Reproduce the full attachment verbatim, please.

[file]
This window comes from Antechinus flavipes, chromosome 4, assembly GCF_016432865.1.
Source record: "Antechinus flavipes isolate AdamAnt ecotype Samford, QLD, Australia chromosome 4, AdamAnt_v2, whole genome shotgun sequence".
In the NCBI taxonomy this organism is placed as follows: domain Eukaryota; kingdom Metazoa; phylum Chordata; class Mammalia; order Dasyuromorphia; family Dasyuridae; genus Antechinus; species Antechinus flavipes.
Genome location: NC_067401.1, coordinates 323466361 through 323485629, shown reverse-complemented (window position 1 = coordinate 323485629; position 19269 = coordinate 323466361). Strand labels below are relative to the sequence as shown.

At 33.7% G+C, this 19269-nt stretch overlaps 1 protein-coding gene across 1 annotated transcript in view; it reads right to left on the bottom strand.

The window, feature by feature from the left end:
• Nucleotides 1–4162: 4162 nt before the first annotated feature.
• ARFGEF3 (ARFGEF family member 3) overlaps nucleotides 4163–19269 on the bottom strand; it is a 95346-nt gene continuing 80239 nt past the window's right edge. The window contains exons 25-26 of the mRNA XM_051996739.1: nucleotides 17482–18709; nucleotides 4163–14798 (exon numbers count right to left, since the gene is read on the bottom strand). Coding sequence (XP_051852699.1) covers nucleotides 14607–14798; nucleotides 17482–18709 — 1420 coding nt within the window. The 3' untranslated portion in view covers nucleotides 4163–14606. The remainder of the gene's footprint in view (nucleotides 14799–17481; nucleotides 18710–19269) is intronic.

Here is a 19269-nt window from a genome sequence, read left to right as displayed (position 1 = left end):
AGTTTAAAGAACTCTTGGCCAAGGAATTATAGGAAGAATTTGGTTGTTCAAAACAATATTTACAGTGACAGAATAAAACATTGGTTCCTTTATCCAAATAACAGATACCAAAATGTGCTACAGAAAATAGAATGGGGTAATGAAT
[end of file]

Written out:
This window comes from Antechinus flavipes, chromosome 4, assembly GCF_016432865.1.
Source record: "Antechinus flavipes isolate AdamAnt ecotype Samford, QLD, Australia chromosome 4, AdamAnt_v2, whole genome shotgun sequence".
In the NCBI taxonomy this organism is placed as follows: domain Eukaryota; kingdom Metazoa; phylum Chordata; class Mammalia; order Dasyuromorphia; family Dasyuridae; genus Antechinus; species Antechinus flavipes.
Genome location: NC_067401.1, coordinates 323466361 through 323485629, shown reverse-complemented (window position 1 = coordinate 323485629; position 19269 = coordinate 323466361). Strand labels below are relative to the sequence as shown.

At 33.7% G+C, this 19269-nt stretch overlaps 1 protein-coding gene across 1 annotated transcript in view; it reads right to left on the bottom strand.

The window, feature by feature from the left end:
• Nucleotides 1–4162: 4162 nt before the first annotated feature.
• ARFGEF3 (ARFGEF family member 3) overlaps nucleotides 4163–19269 on the bottom strand; it is a 95346-nt gene continuing 80239 nt past the window's right edge. The window contains exons 25-26 of the mRNA XM_051996739.1: nucleotides 17482–18709; nucleotides 4163–14798 (exon numbers count right to left, since the gene is read on the bottom strand). Coding sequence (XP_051852699.1) covers nucleotides 14607–14798; nucleotides 17482–18709 — 1420 coding nt within the window. The 3' untranslated portion in view covers nucleotides 4163–14606. The remainder of the gene's footprint in view (nucleotides 14799–17481; nucleotides 18710–19269) is intronic.

Here is a 19269-nt window from a genome sequence, read left to right as displayed (position 1 = left end):
AGTTTAAAGAACTCTTGGCCAAGGAATTATAGGAAGAATTTGGTTGTTCAAAACAATATTTACAGTGACAGAATAAAACATTGGTTCCTTTATCCAAATAACAGATACCAAAATGTGCTACAGAAAATAGAATGGGGTAATGAAT